"I just remember lying on my bed in Portland and saying, 'God, just get me through the Olympics and I'll give this up and move on to something else,''' he told me.

Wilkins won gold as a member of the second international team with NBA players, the 1994 world championship group. And if you check USA Basketball's records, Wilkins is listed as being a member of the Celtics, even though he had yet to play a game for them.

In the summer of 1994, Wilkins was signed as a free agent in one of the first moves made by new basketball operations boss M.L. Carr, who had replaced Dave Gavitt. But the Wilkins era in Boston lasted one forgettable season. He arrived out of shape, and that did not sit well with coach Chris Ford. He played and acted as if he still was a major NBA star, even though his Human Highlight Film days were long gone. Then, in the summer of 1995, and the NBA in a middle of a lockout, he signed with a team in Greece. One and done. Nary a tear was shed, and the Celtics privately rejoiced.

By 2002, the United States was still undefeated in international play using NBA players, having swept to gold in the 1996 and 2000 Olympics. (The 1998 world championship team did not have NBA players thanks to a lockout.) But the world clearly was catching up, as evidenced by a near loss to Lithuania in the Sydney Olympics. With the world championships scheduled for Indianapolis, Team USA put together a group of quasi-NBA stars and a few Pacers for good measure and local support. No one from the victorious 2000 team participated. Among those who did: Pierce.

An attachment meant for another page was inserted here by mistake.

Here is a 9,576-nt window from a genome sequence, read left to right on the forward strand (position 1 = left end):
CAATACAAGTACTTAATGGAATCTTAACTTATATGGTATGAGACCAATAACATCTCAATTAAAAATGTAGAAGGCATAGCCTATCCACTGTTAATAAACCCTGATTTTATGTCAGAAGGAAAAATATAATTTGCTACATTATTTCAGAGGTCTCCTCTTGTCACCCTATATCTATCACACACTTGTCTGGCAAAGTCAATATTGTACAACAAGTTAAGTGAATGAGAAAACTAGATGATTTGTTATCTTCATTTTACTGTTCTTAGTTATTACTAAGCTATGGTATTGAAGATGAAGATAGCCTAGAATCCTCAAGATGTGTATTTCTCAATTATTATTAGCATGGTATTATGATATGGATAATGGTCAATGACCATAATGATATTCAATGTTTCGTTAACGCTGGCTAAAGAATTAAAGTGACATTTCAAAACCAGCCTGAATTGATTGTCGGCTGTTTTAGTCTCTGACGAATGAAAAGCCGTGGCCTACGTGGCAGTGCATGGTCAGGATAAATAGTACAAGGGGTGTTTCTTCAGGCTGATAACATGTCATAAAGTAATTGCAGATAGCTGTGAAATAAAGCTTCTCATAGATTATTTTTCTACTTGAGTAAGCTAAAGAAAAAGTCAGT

By this time, Pierce had played four NBA seasons and was coming off a season in which the Celtics ended a long playoff drought with a surprising run to the Eastern Conference finals. He had made his first appearance in an NBA All-Star Game as well as earning his first berth on an All-NBA team, making the third unit.

But his experience in Indianapolis was an unmitigated disaster, and despite being on Jerry Colangelo's first list of players to possibly compete in the 2006 worlds and other international events, Pierce has never again suited up for the motherland. Although Pierce didn't play poorly in Indianapolis, he and close buddy Baron Davis were deemed to be "disruptive" by at least one USA Basketball official. The U.S. team became the first with NBA players to lose an international game, falling to Argentina. It also lost to Spain and Yugoslavia (basically, Serbia) and finished an astonishing sixth.

Arguably, it took the 2008 NBA Finals to finally rehabilitate Pierce. Until then, he was sometimes seen as a selfish player with an inflated opinion of his game (he had plenty of company there) who exhibited horrible body language on the floor. He didn't do himself any favors with his ridiculous behavior in the 2005 playoffs against Indiana, appearing at a news conference with a fake bandage around his jaw. He feuded with Rivers that year as well.

Now, of course, all is simpatico between the two. And he was named the Most Valuable Player of the 2008 Finals.

Rondo, too, clashed with Rivers as a rookie. But the two are fine now. USA Basketball, however, is another animal altogether. After his DNP, we wondered how Rondo would view his summer of 2010, especially if it was a signal that he was going to be the final cut.

He never let it get that far. And he'll have plenty of time to commiserate with Pierce next season.

Longtime Celtics reporter Peter May is a frequent contributor to ESPNBoston.com.